"What was remarkable about them collectively, aside from the Jack­sonian audacity they represented, was that Polk never went beyond Bancroft in discussing the daring goals he set for himself and his coun­try. He was in many ways a smaller-than-life figure, but he harbored larger-than-life ambitions. This dual reality was to shape his presi­dency, bringing forth both his success and the high price he would pay for his success.

"Particularly intriguing was Polk's resolve to acquire California. How, as he sat there with Bancroft on the threshold of his presidency, did he intend to accomplish this? Polk didn't say, and apparently Ban­croft didn't ask. But both men were wise in the ways of diplomacy; both knew every previous effort to broach the subject with Mexico had been firmly rebuffed. Hence, both had to realize that any such resolve would be frivolous without a corollary willingness to force the issue through war.

"Beyond Polk's four bold ambitions were two challenges of more immediate urgency -- completing the annexation of Texas and shore­ing up his political standing within a fractious Democratic Party. The first would require decisive moves likely to generate intraparty fric­tions. The latter would require that he get rid of Francis Blair as editor of the Daily Globe. This wouldn't go down easily. Blair was a Jackson protege and close friend to both Van Buren and Benton. Clearly, Polk's presidency would traverse some treacherous territory."

Saturday, January 25, 2020

Notations From the Grid (W-End Edition): #RandomThoughts

Please Enjoy:

7 Smart Things Bill Gates Learned When He Was Still Young Enough for It to Matter

Plus, his big move 20 years ago this month. Then, a piece of a listicle from five years ago, and of course: 7 other things worth a click.

Bill Murphy Jr.Jan 24
Funny thing. Bill Gates took to Twitter yesterday to tweet a list of his seven most favorite tweets.
The occasion is—and honestly, who commemorates this?—but it’s the 10th anniversary of when Gates jointed Twitter.
(That means that I joined Twitter 15 months earlier. Unlike Gates, we just held a quite little dinner to celebrate.*)
I’m trying to put a finger on exactly why Gates’s tweet about tweets caught my attention.
Perhaps it’s because by all rights Microsoft should have been able to build Twitter long before Jack Dorsey and crew did.
Also, Gates is currently worth about $110 billion, and the entire market cap of Twitter is only about $26 billion.
Anyway, I took the bait, and I wrote for this morning about the commonalities among the tweets Gates picked as his favorites. (In short, they have nothing to do with anything from the first half of his life; they’re all about either his relationships or his anti-poverty initiatives.)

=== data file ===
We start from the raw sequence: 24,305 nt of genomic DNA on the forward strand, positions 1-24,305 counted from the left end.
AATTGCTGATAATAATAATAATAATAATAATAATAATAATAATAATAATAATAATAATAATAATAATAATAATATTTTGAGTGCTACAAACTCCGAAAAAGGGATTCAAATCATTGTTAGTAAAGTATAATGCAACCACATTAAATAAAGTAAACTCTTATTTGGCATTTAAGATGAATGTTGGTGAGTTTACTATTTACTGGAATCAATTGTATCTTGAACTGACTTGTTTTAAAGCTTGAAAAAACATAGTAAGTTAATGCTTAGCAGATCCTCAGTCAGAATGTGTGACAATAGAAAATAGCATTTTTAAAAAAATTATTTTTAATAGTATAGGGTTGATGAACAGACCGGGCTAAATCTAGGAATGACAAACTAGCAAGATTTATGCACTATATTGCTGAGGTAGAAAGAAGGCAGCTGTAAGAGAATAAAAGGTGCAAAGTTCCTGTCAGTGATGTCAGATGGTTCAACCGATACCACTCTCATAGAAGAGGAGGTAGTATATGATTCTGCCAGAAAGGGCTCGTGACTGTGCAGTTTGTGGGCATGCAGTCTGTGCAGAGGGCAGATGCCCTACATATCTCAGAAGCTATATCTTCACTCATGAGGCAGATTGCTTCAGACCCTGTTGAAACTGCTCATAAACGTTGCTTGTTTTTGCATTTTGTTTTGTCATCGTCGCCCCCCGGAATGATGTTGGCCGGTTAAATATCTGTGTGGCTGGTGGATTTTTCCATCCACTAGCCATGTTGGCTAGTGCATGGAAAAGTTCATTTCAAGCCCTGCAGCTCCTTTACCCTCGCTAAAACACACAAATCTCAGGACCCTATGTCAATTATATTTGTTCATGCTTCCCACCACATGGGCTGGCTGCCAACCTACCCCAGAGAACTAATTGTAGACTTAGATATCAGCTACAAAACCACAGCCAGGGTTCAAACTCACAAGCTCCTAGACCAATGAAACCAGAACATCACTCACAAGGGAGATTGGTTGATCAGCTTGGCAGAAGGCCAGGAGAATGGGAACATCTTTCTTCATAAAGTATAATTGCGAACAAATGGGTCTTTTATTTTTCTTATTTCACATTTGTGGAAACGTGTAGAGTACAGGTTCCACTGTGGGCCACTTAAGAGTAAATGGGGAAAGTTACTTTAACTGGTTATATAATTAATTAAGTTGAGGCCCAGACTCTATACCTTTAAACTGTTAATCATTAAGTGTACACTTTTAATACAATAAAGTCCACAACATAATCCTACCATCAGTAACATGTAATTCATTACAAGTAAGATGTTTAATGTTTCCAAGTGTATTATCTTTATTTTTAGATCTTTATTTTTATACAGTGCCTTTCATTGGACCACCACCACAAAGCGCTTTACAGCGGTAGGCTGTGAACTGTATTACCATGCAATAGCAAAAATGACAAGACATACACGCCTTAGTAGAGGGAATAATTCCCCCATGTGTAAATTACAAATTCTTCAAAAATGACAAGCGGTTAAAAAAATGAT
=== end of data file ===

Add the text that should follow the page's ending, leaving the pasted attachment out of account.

There’s actually a much more momentous Gates anniversary going on right now, which is that this month is the 20th anniversary of when Gates stepped down as CEO of Microsoft.
Granted, he didn’t exactly go gently into the good night. Gates stayed on as chairman for another few years, and also became the head of software strategy. Of course, he also put his first $5 billion into the Bill and Melinda Gates Foundation.
I’m working on a slightly longer, thoughtful piece about how Gates has evolved (well, I think it’s thoughtful)—which will likely run over the weekend.
Since I’ve been writing this kind of thing for a long time, however, and since all past is prologue, I took a look back at what I wrote five years ago, when yes, I was covering the 15th anniversary of Gates’s decision to step down.
Five years ago was still the age of listicles, so I came up with seven “leadership lessons” from the early life of Bill Gates—things he learned when he was young, but that other people often take a lifetime to understand.
There are other keys to his success of course, but I still like these as takeaways:

1. Get in early--and learn.

Gates’s big head start was that in 1969, when he was in eighth grade, his school bought an early computer. He was excused from regular math classes to learn to program. His first successful project: a tic-tac-toe program.

2. Seek forgiveness, not permission.

There are so many examples we could turn to here, but: that computer in eighth grade? Gates (with his friend Paul Allen) exploited bugs to obtain free computer time. When they were caught, they traded their bug-finding ability for still more free computer time.

3. Get paid.

Gates never had a problem asking for money. At age 14, he was writing code for a corporate client; by age 17, he and Allen launched their first company. At 21, he became famous for writing an "Open Letter to Hobbyists" telling them to "pay up," after he realized that amateur programmers were pirating his software.

4. Learning matters more than school.